Much has been written about the discovery of America, and Christopher Columbus found himself in the middle of a battle so fierce and so dire, that most people, I think, did not like at all the implication that a man coming from a family oh humble origin, and a simple sailor, had performed such an enterprise as the discovery of America.
Christopher Columbus and an unknown pilot
Christopher Columbus found himself in the middle of a “battle for America.”
America before Columbus
Native peoples of America before Columbus.
Doubts about Columbus’ biography
Columbus’ voyage was the greatest event in the history of the world
Columbus’ biography was turned upside down, sowing doubts even about his Genoese origin, asserting that he was born in Portugal, and that he had surreptitiously taken advantage of mysterious and important nautical maps belonging to an unknown pilot, to lull everyone by making them believe that he only developed the idea of the route toward America.
But apart from a rather obvious attempt to discredit Columbus, there are many case studies devoted to pre-Columbian discoveries; and in this sense a very useful and important work of Professor Rafn became justly famous, and it was taken several times in order to prove that Northern sailors knew about America long before Columbus. J.J. Heit went further saying that even the ancient Greeks and Romans, the Phoenicians and the Egyptians knew about America. J.J. Heit quoted some passages from Homer, Plutarch, Aristotle, and from classical Greek and Roman literature (Pliny the Elder, Horace, Virgil, and Seneca), in order to prove that othershad discovered America many centuries before Columbus.
“Greek literature is replete with reference to Elysium, the home of heroes exempt from toil and death. Homer ( about 1200 BC) frequently refers to Elysium, placing it on the western verge of the earth […] He gives it a more or less definitely locality, his description seeming to imply tropical America, when he says:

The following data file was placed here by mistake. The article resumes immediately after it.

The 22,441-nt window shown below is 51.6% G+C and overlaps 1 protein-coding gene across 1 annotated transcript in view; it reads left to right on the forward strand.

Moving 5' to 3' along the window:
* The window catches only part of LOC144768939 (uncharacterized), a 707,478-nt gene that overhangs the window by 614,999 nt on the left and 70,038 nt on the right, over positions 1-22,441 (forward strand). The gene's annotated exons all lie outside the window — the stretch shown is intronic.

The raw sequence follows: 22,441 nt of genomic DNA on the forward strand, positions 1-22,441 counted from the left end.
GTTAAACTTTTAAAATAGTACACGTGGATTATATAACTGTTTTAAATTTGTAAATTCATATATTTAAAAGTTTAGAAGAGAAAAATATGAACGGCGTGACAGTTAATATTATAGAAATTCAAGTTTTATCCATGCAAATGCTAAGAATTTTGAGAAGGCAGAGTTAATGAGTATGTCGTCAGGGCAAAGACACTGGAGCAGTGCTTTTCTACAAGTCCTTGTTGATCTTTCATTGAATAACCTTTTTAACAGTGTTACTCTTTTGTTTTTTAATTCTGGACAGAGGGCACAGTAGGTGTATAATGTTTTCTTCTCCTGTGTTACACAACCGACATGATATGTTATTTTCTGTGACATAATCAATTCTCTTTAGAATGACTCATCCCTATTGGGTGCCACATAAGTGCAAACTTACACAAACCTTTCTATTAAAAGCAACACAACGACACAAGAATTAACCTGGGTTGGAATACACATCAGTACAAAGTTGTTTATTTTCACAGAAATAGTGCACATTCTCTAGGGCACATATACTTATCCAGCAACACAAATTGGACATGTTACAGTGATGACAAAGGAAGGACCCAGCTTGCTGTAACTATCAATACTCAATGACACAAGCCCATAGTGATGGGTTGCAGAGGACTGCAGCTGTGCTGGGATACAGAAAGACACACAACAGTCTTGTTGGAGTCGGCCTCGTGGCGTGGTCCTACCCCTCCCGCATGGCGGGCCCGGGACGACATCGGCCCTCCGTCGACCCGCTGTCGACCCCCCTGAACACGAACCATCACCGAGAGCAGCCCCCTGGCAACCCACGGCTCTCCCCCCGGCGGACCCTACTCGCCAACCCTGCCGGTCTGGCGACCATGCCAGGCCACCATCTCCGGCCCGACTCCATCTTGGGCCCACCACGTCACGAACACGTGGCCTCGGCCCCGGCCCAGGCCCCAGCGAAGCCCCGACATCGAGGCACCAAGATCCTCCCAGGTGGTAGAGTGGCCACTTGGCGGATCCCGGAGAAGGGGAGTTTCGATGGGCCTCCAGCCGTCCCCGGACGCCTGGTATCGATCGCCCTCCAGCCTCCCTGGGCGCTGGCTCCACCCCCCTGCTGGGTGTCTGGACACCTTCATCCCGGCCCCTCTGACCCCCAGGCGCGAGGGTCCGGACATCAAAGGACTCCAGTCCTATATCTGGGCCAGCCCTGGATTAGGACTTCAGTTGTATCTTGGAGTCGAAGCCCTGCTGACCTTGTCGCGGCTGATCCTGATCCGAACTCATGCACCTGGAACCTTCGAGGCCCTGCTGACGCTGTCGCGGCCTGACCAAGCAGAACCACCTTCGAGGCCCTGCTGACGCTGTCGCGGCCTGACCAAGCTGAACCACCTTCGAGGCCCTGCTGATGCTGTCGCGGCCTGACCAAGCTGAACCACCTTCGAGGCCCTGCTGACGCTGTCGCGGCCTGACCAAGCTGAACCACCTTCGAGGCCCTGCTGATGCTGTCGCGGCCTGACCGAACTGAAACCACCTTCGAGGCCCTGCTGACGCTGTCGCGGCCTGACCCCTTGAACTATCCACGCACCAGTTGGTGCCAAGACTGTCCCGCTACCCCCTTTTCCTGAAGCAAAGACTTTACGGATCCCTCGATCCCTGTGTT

No snow is there, nor yet great storm nor rain, but ocean always sendeth forth the breeze of the shrill west, to blow cool on men (Odyssey, I. 561) .
“I quote also […] the Latin poet Horace (65 BC), The unknown islands far away in the encircling ocean. And Virgil, Extending Rome’s domain beyond the limits of India and Africa to the spot where far away in the western ocean sustains the column of the heavens.”
In particular, J.J. Heit said he has chiefly devoted himself to the studies relating to Columbus’ times in order to reject an “unacceptable theory” proposed by the very skeptical scholar John Fiske, who “does not believe that pre-Colombian discoveries have bequeathed anything of geographical value.” But above all Riske had dared assert that Columbus’ voyage was the greatest event in the history of the world:
“This voyage was an event without any parallel in history,” Fiske said.
Regardless of how many people may say, I completely agree with Riske, beyond the fact that Columbus was Genoese or Portuguese (which isn't true); that he had seized the nautical map belonging to the mysterious unknown pilot (which may be true, but these are only hints and guesses); or that he was an ambitious go-getter (which should be true, because no one risks his own life between the mighty waters of the Sea of Darkness if fame and money aren’t the mainsprings that push him to persevere).
I agree with Fiske because I base my belief on the fact that too many people seem to forget that the discovery made by all those who have preceded Columbus had no consequence, and no repercussions or tangible practical significance. Although they arrived in America before Columbus, there they stayed and there they died. The whole world knew nothing of their fate or the discovery of a new world. America was first explored and populated only after Columbus’ discovery. It is for this reason that Fiske’s statement is absolutely true:
“This voyage was an event without any parallel in history.”
Fiske was right, and J.J. Heit was proved wrong by the facts.
J.J. Heit, “Glimpses into Ancient American Discoveries”. Americana. New York City, The American Historical Society, January 1924-December 1924, pp. 385-398, p. 385, p. 387, p. 390. Idem, “Glimpses into Ancient American Discoveries”. Americana. New York City, The American Historical Society, January 1925, no. 1, pp. 20-35, p. 35.
J. Fiske, The Discovery of America, Boston & New York, Houghton Mifflin Company, 1892, Vol. I, p. 446.
America discovered in the Tenth Century, by Charles C. Rafn, New York, William Jackson, 102 Broadway, MDCCCXXXVIII . In Italian. C. Cristiano Rafn, Memoria sulla scoperta dell’America nel X secolo, Estratta dalle Memorie della Società Reale degli Antiquari del Norte, traduzione in italiano di Jacob Graberg, Pisa, Presso i fratelli Sistri, 1839, pp. 33-34.
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